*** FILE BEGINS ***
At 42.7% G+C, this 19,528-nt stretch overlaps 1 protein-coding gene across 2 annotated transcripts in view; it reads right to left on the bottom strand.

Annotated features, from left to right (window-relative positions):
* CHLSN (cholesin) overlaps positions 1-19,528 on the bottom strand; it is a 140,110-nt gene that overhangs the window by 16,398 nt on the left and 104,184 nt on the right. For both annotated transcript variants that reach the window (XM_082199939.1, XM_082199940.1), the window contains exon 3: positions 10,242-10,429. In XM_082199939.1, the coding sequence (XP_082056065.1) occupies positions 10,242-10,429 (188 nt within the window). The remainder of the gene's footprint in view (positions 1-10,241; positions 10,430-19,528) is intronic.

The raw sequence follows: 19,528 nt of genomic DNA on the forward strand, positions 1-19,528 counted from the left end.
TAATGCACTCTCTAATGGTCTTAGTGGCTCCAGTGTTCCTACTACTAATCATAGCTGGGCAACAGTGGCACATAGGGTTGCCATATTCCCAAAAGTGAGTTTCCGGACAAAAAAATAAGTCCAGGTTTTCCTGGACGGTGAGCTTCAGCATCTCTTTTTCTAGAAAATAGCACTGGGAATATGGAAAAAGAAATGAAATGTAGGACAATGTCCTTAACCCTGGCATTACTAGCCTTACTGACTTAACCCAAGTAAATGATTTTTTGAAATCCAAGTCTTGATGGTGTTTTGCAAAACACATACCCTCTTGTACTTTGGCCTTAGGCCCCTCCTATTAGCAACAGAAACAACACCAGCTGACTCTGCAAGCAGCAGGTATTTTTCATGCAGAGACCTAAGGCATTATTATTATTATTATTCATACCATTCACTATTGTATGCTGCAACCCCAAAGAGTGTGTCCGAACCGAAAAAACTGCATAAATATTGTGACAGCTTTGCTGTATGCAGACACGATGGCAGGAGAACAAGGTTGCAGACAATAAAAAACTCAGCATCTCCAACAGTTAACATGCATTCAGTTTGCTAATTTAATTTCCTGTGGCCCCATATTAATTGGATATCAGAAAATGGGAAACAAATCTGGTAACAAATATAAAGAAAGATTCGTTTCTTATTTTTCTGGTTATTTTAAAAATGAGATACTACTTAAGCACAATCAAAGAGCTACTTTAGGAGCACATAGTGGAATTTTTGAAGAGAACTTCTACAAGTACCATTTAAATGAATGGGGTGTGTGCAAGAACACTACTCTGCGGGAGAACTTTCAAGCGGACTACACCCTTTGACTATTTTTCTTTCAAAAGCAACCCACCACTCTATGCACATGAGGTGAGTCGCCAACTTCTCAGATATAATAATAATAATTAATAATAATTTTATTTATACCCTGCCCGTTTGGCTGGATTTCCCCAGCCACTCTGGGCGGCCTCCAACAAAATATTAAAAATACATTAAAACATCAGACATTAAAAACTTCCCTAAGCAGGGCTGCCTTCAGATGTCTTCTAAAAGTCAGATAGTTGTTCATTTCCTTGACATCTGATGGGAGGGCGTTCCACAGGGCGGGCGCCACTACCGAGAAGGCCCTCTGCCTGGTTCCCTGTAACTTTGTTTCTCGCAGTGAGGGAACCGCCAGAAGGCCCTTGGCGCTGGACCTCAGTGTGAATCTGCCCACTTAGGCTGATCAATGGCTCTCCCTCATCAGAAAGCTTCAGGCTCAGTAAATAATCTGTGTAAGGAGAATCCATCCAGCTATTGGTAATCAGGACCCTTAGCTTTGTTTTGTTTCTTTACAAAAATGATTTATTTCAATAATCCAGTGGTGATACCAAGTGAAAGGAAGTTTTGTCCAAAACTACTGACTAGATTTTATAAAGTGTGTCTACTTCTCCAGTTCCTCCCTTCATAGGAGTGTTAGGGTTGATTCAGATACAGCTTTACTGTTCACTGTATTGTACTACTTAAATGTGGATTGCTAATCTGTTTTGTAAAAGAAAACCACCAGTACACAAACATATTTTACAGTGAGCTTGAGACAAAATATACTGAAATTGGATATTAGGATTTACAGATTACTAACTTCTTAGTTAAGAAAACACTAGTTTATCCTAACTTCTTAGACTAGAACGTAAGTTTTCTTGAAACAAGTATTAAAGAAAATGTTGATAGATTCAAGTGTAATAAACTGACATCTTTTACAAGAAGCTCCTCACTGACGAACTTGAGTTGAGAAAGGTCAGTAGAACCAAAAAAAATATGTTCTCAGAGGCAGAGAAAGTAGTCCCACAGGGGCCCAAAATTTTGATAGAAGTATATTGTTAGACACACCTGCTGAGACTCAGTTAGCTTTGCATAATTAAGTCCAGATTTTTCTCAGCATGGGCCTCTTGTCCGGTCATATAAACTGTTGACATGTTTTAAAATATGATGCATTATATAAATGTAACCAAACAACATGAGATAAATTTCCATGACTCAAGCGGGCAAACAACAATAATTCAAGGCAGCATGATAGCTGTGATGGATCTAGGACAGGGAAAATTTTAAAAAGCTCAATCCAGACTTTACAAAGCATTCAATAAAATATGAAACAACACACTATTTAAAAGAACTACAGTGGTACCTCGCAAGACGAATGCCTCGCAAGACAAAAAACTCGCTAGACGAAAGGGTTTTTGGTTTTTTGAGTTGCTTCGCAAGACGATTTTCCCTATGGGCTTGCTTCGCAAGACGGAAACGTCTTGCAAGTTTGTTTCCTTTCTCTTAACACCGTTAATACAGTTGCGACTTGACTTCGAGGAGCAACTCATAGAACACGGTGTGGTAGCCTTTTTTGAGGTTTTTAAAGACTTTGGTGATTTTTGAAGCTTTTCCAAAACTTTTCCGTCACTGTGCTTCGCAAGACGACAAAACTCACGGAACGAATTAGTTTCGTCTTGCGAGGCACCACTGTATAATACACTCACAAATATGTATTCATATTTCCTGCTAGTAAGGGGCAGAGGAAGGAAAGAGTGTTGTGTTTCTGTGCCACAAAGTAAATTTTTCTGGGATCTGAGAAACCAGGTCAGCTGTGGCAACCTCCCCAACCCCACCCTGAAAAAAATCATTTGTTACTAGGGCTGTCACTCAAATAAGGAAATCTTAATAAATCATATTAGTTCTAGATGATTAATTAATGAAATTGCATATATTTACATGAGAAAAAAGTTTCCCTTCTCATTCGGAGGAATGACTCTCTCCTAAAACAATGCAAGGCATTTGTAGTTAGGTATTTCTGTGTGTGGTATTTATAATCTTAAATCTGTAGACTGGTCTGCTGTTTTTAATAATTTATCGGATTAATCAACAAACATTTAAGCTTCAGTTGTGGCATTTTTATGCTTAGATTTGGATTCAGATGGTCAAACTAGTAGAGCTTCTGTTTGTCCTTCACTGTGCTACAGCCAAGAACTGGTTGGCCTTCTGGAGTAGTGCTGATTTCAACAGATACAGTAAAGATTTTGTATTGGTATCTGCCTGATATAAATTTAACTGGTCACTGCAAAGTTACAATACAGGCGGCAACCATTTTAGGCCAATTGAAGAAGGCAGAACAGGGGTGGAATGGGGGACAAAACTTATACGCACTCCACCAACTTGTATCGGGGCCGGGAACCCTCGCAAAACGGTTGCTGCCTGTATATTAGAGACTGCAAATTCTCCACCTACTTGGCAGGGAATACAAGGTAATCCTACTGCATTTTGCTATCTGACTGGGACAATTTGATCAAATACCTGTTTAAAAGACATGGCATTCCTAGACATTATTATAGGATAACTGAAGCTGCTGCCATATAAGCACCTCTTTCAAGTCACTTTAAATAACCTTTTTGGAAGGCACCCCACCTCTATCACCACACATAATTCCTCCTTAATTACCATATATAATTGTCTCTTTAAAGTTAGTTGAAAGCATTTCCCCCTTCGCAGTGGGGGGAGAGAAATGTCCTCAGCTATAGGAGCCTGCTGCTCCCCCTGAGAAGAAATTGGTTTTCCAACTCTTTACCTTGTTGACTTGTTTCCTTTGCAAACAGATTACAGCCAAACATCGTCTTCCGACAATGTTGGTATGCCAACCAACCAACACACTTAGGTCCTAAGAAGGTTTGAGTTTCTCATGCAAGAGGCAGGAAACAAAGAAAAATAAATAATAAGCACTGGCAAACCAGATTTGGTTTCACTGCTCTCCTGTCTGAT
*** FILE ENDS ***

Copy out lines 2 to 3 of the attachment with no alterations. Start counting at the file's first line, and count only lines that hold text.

Annotated features, from left to right (window-relative positions):
* CHLSN (cholesin) overlaps positions 1-19,528 on the bottom strand; it is a 140,110-nt gene that overhangs the window by 16,398 nt on the left and 104,184 nt on the right. For both annotated transcript variants that reach the window (XM_082199939.1, XM_082199940.1), the window contains exon 3: positions 10,242-10,429. In XM_082199939.1, the coding sequence (XP_082056065.1) occupies positions 10,242-10,429 (188 nt within the window). The remainder of the gene's footprint in view (positions 1-10,241; positions 10,430-19,528) is intronic.